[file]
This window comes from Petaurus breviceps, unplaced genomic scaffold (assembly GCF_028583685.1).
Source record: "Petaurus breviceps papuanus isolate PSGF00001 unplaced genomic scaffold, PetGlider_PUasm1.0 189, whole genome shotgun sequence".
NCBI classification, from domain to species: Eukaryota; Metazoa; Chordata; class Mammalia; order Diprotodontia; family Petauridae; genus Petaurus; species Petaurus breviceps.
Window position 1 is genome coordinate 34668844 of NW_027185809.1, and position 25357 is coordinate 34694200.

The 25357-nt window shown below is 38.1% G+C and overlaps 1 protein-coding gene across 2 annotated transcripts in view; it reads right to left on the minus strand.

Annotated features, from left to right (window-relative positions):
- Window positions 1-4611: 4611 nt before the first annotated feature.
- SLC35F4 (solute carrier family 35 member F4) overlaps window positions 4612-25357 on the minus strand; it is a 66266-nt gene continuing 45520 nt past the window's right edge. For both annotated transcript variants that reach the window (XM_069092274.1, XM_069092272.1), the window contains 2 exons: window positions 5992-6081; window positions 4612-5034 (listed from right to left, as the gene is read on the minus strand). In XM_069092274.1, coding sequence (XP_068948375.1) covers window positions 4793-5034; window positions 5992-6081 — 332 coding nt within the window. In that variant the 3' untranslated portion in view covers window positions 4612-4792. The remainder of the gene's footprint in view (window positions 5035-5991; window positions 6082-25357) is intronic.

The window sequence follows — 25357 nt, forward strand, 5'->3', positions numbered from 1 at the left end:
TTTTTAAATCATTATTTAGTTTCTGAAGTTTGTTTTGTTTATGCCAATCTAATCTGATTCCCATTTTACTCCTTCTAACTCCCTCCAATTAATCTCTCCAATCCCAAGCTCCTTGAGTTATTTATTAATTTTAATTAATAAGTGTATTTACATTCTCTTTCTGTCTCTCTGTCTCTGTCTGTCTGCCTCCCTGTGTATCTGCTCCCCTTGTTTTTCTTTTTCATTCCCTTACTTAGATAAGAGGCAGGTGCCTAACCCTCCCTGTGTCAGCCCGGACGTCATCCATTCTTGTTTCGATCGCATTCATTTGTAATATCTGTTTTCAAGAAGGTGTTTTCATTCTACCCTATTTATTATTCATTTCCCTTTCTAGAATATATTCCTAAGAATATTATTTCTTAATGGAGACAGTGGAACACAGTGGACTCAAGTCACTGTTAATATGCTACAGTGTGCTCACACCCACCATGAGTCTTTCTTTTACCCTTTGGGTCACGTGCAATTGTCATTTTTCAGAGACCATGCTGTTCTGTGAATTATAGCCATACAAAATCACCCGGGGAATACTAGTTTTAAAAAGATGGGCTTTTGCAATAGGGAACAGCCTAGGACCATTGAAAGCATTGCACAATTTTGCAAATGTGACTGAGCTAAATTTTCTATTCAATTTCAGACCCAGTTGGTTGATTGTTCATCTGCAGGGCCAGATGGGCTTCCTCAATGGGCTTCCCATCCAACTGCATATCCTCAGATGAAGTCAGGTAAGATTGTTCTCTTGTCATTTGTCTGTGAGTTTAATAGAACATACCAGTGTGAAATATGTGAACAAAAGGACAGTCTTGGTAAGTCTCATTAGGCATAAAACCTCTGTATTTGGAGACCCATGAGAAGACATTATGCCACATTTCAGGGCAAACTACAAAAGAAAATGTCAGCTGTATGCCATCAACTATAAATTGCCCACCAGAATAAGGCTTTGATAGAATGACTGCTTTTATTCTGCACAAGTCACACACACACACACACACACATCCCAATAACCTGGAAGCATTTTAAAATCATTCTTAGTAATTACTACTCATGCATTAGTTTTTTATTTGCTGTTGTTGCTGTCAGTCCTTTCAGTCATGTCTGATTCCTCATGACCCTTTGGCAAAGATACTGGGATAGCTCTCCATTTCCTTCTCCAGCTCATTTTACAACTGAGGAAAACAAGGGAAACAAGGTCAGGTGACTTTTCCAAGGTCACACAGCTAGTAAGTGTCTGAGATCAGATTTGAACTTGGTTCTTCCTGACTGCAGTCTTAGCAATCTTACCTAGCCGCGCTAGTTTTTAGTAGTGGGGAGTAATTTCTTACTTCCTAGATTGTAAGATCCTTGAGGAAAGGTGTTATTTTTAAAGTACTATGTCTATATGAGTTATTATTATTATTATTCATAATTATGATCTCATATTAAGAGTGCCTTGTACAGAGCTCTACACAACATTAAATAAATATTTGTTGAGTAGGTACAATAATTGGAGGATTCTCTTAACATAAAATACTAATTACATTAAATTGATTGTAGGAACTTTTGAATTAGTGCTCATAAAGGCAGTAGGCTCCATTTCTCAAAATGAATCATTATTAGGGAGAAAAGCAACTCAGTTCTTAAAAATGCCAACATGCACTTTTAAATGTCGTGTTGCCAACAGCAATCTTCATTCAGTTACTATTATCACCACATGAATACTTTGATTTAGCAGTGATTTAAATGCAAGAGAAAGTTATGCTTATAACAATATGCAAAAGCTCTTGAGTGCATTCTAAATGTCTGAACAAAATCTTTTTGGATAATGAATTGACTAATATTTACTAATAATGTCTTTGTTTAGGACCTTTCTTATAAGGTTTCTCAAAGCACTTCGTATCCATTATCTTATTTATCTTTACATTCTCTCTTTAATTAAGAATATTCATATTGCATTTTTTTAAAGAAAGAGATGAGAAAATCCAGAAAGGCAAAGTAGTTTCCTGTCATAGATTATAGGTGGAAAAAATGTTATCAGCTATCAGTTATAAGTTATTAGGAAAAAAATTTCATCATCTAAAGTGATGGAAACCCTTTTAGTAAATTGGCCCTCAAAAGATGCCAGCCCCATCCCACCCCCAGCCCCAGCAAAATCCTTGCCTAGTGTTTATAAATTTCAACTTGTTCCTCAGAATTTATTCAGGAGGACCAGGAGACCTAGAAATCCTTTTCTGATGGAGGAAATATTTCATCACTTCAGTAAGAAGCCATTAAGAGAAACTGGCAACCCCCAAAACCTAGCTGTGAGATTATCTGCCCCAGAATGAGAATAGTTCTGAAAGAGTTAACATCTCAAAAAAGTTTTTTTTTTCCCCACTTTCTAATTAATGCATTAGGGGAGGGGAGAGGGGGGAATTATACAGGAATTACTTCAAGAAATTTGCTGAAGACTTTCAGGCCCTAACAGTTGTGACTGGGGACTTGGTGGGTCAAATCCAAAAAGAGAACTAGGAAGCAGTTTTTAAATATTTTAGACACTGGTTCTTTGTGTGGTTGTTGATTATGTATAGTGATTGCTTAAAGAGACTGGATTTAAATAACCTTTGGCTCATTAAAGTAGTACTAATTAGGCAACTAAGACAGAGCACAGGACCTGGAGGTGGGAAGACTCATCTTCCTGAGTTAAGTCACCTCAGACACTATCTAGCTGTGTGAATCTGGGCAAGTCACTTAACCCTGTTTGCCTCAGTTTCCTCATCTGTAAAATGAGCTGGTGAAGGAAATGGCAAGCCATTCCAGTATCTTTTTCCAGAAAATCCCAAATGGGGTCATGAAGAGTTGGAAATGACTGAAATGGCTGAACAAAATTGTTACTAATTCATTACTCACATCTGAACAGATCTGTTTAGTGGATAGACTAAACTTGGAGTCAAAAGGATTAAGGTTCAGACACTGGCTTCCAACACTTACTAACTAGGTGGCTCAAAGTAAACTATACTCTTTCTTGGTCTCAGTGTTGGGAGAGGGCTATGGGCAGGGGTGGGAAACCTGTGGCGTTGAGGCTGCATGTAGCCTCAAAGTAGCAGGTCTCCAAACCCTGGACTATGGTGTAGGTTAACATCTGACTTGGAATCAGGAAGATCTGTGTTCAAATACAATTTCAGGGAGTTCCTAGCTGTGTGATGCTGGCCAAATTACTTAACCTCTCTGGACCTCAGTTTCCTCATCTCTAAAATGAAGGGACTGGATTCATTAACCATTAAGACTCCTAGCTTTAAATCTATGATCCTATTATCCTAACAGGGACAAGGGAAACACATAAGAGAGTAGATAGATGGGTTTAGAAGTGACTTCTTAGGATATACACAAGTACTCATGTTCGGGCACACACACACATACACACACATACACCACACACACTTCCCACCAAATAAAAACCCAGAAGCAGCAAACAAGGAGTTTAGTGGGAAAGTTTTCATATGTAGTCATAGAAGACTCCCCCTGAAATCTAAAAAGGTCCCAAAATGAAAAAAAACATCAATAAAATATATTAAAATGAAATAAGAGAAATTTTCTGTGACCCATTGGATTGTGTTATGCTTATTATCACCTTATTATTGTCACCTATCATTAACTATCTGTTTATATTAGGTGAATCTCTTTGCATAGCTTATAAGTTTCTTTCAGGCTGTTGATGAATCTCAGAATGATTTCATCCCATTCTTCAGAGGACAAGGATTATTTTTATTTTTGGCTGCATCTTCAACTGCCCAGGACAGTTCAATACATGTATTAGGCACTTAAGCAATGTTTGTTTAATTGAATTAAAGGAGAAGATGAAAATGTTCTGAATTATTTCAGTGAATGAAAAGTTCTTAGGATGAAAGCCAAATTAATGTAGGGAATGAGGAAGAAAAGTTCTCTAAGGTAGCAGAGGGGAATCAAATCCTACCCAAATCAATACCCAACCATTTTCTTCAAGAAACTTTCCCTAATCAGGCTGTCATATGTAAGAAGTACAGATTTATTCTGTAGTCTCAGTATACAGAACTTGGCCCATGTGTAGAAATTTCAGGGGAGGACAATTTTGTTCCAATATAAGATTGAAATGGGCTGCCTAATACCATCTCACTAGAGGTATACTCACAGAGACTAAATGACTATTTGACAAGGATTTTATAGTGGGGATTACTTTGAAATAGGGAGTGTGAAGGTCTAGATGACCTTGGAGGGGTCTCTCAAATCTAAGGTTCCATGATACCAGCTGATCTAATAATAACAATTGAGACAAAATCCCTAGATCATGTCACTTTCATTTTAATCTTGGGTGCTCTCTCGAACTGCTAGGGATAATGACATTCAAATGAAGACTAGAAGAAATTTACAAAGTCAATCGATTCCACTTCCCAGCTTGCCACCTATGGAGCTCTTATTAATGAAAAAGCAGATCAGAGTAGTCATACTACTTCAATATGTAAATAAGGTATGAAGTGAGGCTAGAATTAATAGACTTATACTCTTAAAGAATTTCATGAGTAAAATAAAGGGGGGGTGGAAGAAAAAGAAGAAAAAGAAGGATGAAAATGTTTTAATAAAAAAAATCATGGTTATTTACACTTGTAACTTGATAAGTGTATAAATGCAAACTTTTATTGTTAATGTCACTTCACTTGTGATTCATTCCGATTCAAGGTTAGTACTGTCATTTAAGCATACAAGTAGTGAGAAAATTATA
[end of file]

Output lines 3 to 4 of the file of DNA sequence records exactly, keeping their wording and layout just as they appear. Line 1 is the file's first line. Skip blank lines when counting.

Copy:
NCBI classification, from domain to species: Eukaryota; Metazoa; Chordata; class Mammalia; order Diprotodontia; family Petauridae; genus Petaurus; species Petaurus breviceps.
Window position 1 is genome coordinate 34668844 of NW_027185809.1, and position 25357 is coordinate 34694200.